We are all still breathless from last week’s near-repeal of Obamacare. As two Republican Senators, Susan Collins of Maine and Lisa Murkowski of Alaska, stood between the American public and a bill that would cut Medicare, defund Planned Parenthood, and throw the insurance industry into turmoil, keeping the consequences of the different bills straight became a struggle. Would 15 million people lose their healthcare? 23 million? 32 million? It was hard to keep track of what was on the table at any given time, much less being voted on. As each vote was rolled out, I kept thinking of journalist Dorothy Parker’s explosion every time the telephone rang: “What fresh hell is this?”
A third Republican no vote, John McCain of Arizona, put a stake in the heart of this round. But it was women who saved the day. Throughout this struggle, the wall standing between Republican determination to pass a bill, no matter how bad, and American working people keeping some kind of viable coverage (no matter how bad), was Collins and Murkowski. In a hair-raising ride through parliamentary procedure, vote-a-rama, and policy by tweet, they stood firm on every vote, despite the thuggery of the Trump administration. Murkowski, a proponent of Arctic drilling who had survived a 2010 Tea Party primary challenge (and won as a write-in candidate with no help from her own party), received a threatening call from Secretary of the Interior Ryan Zinke, which only strengthened her resolve. Both Collins and DeVos had also defied Trump on the Betsy DeVos nomination.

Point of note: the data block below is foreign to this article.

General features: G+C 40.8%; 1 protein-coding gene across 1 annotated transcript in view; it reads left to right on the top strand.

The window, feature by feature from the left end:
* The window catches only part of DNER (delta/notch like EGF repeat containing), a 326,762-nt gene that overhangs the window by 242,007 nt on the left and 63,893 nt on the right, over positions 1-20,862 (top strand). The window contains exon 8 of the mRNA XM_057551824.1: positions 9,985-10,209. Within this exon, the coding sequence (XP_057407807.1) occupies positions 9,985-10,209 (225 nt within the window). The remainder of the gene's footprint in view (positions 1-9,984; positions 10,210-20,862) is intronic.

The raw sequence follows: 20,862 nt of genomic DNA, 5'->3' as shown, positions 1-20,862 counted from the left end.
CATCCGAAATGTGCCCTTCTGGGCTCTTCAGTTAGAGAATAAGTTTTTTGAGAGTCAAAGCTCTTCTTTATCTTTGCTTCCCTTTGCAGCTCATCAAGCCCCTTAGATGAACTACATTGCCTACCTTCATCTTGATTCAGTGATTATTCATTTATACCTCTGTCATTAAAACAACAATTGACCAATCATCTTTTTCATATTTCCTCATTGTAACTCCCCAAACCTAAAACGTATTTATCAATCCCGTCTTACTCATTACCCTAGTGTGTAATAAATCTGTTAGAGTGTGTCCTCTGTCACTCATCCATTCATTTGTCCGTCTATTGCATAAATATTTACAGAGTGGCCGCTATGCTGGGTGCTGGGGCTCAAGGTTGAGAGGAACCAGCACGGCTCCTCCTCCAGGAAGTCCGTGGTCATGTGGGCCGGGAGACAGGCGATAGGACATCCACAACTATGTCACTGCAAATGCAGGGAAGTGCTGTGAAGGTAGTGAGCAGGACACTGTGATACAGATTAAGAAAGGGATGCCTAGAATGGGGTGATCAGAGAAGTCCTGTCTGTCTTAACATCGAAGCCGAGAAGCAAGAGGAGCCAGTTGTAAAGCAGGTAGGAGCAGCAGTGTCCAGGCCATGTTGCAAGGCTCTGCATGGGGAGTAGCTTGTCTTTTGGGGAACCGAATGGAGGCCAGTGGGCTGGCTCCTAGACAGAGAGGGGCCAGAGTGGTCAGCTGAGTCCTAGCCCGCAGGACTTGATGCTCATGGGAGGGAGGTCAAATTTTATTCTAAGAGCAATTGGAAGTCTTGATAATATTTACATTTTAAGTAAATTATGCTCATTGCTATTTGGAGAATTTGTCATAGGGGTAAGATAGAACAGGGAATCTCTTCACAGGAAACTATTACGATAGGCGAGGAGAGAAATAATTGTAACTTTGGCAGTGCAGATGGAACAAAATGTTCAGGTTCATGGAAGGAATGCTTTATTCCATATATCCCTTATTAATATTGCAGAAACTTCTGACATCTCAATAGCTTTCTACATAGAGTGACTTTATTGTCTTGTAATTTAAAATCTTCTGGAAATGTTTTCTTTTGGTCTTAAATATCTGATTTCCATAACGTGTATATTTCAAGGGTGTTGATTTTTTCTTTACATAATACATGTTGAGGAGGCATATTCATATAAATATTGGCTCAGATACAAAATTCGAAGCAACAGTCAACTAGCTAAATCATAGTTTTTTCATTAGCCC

It’s not easy to defy the leadership of your own party. As I followed Collins and Murkowski this week, I thought about a little-known Democratic woman who, forty years ago this month, defied her President in an attempt to preserve women’s healthcare. Her name was Midge Costanza, and she worked for Jimmy Carter….
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